Kelly Boutsalis is a Mohawk journalist from the Six Nations of the Grand River reserve. Currently living in Toronto, she devotes the bulk of her work to highlighting Indigenous stories. Her byline has appeared in the New York Times, Toronto Star, Toronto Life, and the Walrus. In 2020, she was the Narwhal‘s first Indigenous Journalism Fellow, and last year she was The Local‘s Guest Editor. She led the CBC Six Nations pop-up bureau earlier this year.
What you’ll learn: How to pitch, how to identify story angles, how to gain confidence in your point-of-view, how to identify stories and pair them with the right publication.
Alicia Cox Thomson has been working in the media industry for 20 years as a digital editor, writer and content producer for some of Canada’s biggest lifestyle brands, including Chatelaine, Flare and HGTV Canada. Today, you can find her writing about culture, diversity, romance and the arts for Chatelaine, Maclean’s, Today’s Parent, Canadian Business and more, as well as speaking at industry panels and literary festivals.
What you’ll learn: How to pitch lifestyle journalism, how to create your writing voice and sustain it, how to write short and snappy display and social media copy, service journalism 101, social media strategy for lifestyle brands.
Matthew DiMera (they/he) is an award-winning editor and journalist based in Toronto. They are the founder and publisher of The Resolve, a new independent media outlet in Canada centring, elevating and celebrating Indigenous, Black, and people of colour voices and stories.
Previously they were the managing editor at Xtra, and the acting editor-in-chief at rabble.ca. They are a long-time advocate for the importance and power of social justice and community journalism.
What you’ll learn: How to make it as a BIPOC journalist, whether in legacy or independent media, or in carving out your own path.
Deanne Gage is a reporter for Globe Advisor at the Globe and Mail. She has covered the financial advisor market and specialized in personal finance issues for more than two decades.
She is the former editor of FORUM and Advisor’s Edge magazines, and was a money columnist for the Toronto Star.
Deanne has been the recipient of several National Magazine B2B Awards and other industry awards. Her work has also appeared in Chatelaine, MoneySense, Today’s Parent, Morningstar.ca, and other leading business magazines.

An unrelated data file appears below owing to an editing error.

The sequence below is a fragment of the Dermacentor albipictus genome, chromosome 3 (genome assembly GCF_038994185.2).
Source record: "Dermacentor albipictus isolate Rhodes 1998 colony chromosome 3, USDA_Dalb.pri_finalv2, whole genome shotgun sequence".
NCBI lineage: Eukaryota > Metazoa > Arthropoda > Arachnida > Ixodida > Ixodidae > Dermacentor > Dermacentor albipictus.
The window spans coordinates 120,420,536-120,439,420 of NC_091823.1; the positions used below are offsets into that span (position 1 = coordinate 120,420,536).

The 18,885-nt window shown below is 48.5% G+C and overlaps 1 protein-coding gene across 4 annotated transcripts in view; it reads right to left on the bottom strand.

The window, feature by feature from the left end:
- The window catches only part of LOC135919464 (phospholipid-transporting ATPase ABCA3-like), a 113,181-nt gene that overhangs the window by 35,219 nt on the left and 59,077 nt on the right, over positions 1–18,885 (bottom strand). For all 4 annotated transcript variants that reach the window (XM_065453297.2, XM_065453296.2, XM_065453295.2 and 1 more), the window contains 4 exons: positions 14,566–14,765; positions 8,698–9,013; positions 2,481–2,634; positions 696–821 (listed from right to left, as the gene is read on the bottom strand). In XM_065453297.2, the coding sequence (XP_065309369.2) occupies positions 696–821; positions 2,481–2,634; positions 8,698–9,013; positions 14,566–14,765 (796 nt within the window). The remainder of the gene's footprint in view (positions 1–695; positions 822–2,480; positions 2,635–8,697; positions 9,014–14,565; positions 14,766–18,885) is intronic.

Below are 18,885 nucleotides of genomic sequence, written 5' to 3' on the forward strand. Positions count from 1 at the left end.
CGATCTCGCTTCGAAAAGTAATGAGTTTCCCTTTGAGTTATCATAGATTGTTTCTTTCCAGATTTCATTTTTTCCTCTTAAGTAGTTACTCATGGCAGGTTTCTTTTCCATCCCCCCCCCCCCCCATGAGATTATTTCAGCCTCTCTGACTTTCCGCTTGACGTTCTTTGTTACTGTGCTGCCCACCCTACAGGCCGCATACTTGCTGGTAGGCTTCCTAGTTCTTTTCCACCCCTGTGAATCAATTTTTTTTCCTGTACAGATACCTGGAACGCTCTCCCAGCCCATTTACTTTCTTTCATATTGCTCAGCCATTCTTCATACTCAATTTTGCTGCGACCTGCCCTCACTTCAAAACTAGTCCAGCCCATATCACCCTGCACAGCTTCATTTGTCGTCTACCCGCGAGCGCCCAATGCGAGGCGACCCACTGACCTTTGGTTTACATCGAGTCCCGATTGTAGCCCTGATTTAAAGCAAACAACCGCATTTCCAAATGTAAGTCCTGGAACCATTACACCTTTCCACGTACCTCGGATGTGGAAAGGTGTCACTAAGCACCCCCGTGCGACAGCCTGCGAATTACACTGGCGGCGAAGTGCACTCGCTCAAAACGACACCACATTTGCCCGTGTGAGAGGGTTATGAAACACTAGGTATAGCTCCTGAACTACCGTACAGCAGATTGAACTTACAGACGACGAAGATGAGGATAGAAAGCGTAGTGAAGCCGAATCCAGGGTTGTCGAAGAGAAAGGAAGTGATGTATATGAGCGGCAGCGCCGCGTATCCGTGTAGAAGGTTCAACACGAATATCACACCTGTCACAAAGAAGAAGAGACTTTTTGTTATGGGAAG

What you’ll learn: How to run a freelance business: everything from pitching story ideas to editors, coming up with fresh angles to the same old stories, taxes, bookkeeping, ensuring you get paid. As well as managing a small editorial team and career transitions.
Samia Madwar is a senior editor at The Walrus. She was previously the managing editor at The Walrus and, prior to that, worked at Up Here and Canadian Geographic magazines. She serves on the board of Magazines Canada, volunteers as a judge for the National Magazine and Digital Publishing awards, and regularly mentors emerging BIPOC journalists. She enjoys travelling and learning nerdy facts about mushrooms.
What you’ll learn: Magazine/longform writing and editing, magazine print production, fact checking.
Sandra E. Martin is Head of Newsroom Development at The Globe and Mail.
Previously, Sandra served as Editor-in-Chief of MoneySense where, under her leadership, audience for the online personal finance magazine grew to 1 million monthly visitors from 450,000 upon her arrival, and was recognized with awards for its content. As a contract lecturer, Sandra has taught magazine editing, branding, feature writing and other courses at TMU’s School of Journalism.
A former Editor-in-Chief of Canadian Living, Sandra also is a two-time National Magazine Awards finalist, a repeat NMA judge, and a two-time NMA host. She sits on the board of directors of Canada’s History Society and SABEW Canada.
What you’ll learn: A broad range of connections, how to put oneself forward for desired opportunities in the best light possible, ways to monetize your work and personal followings.
Dr. Hadiya Roderique wears a lot of hats – Professor, lawyer, researcher, podcast host, journalist, broadcast commentator, consultant and speaker. Her first piece of writing, Dating While Black, published as a cover story in The Walrus, was nominated for four National Magazine Awards, including Best New Magazine Writer. She was the Gold medal winner at the 2020 National Magazine Awards for her short feature, Black in the Ivory. She is most well known for her Globe and Mail piece “Black on Bay Street” which outlined her experiences as a young Black woman working in a Bay Street firm, and won the Digital Publishing award for Best Personal Essay in 2018.
What you’ll learn: How to freelancer, pitching tips, negotiation skills, feedback on pieces, how to survive being a Black journalist.
Melissa Shin is the Editorial Director of Advisor’s Edge and Investment Executive, Canada’s leading publications for financial advisors. She is an award-winning journalist whose reporting has been cited in university syllabi, in textbooks and to national regulators. She is also an experienced moderator and speaker. Melissa started at Advisor’s Edge in 2011. Prior to that, she was managing editor of Corporate Knights, a North American magazine focused on clean capitalism. Since 2021, Melissa has been secretary of the board of Fashion Takes Action. She is a graduate of the Schulich School of Business at York University.
What you’ll learn: More experienced mentees often know the direction they should take with a difficult issue and just need to talk out the process or receive validation. For that kind of mentee, I’ll ask probing questions, draw parallels to past experiences I’ve had and provide suggestions if asked. Such mentees often benefit from setting the agenda for discussions. For more junior mentees, I hope to provide them with a framework for problem solving and decision-making, and I’ll take more initiative in setting up an agenda for discussions based on their needs. In both cases, I hope to connect mentees with resources and people who can help them as they grow in their career.